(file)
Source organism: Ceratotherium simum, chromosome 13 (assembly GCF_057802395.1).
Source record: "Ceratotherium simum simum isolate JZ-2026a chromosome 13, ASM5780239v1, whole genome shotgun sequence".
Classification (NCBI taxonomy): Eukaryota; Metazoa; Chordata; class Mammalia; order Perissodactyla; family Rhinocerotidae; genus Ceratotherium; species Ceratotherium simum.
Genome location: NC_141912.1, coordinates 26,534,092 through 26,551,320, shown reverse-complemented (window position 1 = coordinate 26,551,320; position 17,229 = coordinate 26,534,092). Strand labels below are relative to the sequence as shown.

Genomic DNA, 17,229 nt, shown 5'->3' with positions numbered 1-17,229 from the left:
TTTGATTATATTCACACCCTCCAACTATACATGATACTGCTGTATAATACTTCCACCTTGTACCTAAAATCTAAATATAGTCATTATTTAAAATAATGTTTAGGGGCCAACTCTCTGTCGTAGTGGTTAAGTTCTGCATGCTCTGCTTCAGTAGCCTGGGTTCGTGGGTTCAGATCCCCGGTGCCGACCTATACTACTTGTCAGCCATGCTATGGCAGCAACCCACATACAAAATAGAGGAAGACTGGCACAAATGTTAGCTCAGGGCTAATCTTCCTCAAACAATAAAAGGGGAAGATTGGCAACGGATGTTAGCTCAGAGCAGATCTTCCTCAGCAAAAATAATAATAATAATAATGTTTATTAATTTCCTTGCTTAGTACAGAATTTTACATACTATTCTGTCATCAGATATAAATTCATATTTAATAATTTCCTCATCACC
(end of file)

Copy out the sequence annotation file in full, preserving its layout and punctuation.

Source organism: Ceratotherium simum, chromosome 13 (assembly GCF_057802395.1).
Source record: "Ceratotherium simum simum isolate JZ-2026a chromosome 13, ASM5780239v1, whole genome shotgun sequence".
Classification (NCBI taxonomy): Eukaryota; Metazoa; Chordata; class Mammalia; order Perissodactyla; family Rhinocerotidae; genus Ceratotherium; species Ceratotherium simum.
Genome location: NC_141912.1, coordinates 26,534,092 through 26,551,320, shown reverse-complemented (window position 1 = coordinate 26,551,320; position 17,229 = coordinate 26,534,092). Strand labels below are relative to the sequence as shown.

Genomic DNA, 17,229 nt, shown 5'->3' with positions numbered 1-17,229 from the left:
TTTGATTATATTCACACCCTCCAACTATACATGATACTGCTGTATAATACTTCCACCTTGTACCTAAAATCTAAATATAGTCATTATTTAAAATAATGTTTAGGGGCCAACTCTCTGTCGTAGTGGTTAAGTTCTGCATGCTCTGCTTCAGTAGCCTGGGTTCGTGGGTTCAGATCCCCGGTGCCGACCTATACTACTTGTCAGCCATGCTATGGCAGCAACCCACATACAAAATAGAGGAAGACTGGCACAAATGTTAGCTCAGGGCTAATCTTCCTCAAACAATAAAAGGGGAAGATTGGCAACGGATGTTAGCTCAGAGCAGATCTTCCTCAGCAAAAATAATAATAATAATAATGTTTATTAATTTCCTTGCTTAGTACAGAATTTTACATACTATTCTGTCATCAGATATAAATTCATATTTAATAATTTCCTCATCACC